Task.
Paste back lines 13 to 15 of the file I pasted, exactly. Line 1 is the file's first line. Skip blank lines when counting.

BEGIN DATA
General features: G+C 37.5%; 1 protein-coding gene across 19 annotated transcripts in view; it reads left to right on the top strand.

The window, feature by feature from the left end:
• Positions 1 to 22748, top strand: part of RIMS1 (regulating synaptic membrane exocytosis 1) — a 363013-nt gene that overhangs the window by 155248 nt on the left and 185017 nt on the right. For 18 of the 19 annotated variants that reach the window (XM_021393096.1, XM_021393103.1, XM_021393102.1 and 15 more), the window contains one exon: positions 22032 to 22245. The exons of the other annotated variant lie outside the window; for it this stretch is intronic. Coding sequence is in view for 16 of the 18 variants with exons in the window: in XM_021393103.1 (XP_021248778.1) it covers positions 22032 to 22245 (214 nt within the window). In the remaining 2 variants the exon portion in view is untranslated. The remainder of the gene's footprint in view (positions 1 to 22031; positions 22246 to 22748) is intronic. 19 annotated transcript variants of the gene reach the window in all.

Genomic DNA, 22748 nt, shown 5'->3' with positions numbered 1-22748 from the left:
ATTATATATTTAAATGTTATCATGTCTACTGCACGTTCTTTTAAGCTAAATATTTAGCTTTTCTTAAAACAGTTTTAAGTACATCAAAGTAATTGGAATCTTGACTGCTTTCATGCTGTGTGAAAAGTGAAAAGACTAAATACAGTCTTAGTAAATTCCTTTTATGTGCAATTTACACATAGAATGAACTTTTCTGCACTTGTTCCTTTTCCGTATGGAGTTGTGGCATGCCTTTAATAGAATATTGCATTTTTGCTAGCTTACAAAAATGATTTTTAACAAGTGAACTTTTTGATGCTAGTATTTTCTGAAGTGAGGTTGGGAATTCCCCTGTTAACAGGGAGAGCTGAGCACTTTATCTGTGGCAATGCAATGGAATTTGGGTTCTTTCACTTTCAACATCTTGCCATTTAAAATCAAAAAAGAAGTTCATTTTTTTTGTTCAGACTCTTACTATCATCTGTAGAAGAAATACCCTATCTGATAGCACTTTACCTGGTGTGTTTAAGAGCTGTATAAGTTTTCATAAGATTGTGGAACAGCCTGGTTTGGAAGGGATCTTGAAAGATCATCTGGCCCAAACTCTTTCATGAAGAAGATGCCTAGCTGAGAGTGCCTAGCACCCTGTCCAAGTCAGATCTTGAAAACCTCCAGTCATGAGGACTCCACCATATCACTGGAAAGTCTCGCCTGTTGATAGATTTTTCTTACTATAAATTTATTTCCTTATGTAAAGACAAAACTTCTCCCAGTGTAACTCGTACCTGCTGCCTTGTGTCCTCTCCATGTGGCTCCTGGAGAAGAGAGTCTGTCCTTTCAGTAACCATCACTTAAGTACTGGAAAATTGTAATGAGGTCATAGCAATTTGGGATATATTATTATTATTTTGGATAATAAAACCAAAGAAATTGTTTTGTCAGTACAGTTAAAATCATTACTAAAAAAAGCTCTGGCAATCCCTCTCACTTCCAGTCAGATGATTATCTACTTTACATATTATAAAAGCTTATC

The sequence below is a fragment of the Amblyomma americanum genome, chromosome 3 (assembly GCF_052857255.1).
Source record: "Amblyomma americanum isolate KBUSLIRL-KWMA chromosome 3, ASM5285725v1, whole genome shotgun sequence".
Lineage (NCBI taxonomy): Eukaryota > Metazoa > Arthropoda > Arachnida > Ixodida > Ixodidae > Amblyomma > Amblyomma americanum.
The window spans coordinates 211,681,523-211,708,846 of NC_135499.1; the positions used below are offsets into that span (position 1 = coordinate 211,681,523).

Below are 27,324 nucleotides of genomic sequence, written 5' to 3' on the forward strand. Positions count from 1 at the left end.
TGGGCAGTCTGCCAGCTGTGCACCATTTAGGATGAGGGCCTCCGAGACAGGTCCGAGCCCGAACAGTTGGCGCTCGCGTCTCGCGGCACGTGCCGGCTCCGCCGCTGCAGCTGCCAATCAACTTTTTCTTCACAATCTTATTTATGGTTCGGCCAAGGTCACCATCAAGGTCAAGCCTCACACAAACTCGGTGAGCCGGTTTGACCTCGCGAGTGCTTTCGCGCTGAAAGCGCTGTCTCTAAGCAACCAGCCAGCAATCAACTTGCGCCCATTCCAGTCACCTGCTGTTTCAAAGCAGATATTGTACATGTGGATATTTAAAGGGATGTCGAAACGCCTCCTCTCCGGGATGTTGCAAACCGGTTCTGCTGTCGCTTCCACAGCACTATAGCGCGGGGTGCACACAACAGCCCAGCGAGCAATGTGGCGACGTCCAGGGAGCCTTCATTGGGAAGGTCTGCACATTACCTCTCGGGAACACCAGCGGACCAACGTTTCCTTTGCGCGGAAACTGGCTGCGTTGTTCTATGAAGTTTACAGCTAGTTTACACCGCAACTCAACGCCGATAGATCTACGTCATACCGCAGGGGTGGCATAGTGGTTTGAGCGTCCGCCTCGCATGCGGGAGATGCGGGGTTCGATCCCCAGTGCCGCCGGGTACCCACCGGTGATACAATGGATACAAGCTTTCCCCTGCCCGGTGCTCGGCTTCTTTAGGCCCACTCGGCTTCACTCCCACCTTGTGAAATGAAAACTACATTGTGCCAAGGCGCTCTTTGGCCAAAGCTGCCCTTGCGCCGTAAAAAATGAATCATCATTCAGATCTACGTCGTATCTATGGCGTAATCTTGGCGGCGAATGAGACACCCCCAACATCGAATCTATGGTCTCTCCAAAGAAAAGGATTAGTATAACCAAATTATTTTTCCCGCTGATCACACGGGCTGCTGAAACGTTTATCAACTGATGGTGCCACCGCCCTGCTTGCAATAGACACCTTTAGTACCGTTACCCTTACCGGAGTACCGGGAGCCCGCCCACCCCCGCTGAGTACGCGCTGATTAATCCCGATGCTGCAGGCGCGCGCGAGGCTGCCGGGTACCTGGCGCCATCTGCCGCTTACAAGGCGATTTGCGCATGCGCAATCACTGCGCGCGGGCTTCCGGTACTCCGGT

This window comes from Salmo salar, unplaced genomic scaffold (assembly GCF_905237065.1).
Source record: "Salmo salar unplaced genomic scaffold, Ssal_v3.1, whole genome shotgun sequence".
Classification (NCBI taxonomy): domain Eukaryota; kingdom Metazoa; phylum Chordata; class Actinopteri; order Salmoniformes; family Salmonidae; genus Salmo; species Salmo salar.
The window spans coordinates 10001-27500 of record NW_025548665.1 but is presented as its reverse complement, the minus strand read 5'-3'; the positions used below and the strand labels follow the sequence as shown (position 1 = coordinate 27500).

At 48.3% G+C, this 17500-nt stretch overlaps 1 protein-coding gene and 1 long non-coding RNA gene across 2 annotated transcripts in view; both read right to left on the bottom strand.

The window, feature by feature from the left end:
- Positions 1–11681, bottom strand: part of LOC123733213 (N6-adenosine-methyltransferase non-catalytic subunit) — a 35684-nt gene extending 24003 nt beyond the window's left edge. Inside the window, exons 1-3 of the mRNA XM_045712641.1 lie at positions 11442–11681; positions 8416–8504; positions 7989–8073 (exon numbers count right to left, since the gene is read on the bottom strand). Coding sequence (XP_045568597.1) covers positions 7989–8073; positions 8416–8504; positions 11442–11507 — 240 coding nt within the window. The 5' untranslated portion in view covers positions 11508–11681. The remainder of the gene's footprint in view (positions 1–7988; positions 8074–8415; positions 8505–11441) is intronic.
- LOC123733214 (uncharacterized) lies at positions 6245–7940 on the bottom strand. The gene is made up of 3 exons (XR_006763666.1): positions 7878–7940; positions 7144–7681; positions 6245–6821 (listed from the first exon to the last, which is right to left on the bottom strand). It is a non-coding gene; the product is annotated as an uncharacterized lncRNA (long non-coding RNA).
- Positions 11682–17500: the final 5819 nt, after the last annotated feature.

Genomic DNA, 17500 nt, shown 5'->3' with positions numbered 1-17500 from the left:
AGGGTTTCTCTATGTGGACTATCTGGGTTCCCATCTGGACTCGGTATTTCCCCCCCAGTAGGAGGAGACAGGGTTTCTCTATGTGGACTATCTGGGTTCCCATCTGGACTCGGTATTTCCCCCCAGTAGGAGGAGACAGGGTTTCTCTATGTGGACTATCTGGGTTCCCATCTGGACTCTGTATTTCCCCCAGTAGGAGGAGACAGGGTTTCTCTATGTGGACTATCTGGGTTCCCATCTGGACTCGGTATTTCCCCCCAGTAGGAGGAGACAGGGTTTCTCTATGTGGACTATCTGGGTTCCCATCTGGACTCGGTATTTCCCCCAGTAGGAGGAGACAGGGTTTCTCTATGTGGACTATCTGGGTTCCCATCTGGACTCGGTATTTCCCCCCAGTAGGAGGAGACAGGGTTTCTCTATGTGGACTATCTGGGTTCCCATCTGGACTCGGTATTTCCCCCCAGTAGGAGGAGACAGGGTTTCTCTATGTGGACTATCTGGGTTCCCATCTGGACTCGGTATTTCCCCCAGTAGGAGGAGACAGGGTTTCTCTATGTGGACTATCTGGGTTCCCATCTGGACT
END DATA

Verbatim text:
Source record: "Salmo salar unplaced genomic scaffold, Ssal_v3.1, whole genome shotgun sequence".
Classification (NCBI taxonomy): domain Eukaryota; kingdom Metazoa; phylum Chordata; class Actinopteri; order Salmoniformes; family Salmonidae; genus Salmo; species Salmo salar.
The window spans coordinates 10001-27500 of record NW_025548665.1 but is presented as its reverse complement, the minus strand read 5'-3'; the positions used below and the strand labels follow the sequence as shown (position 1 = coordinate 27500).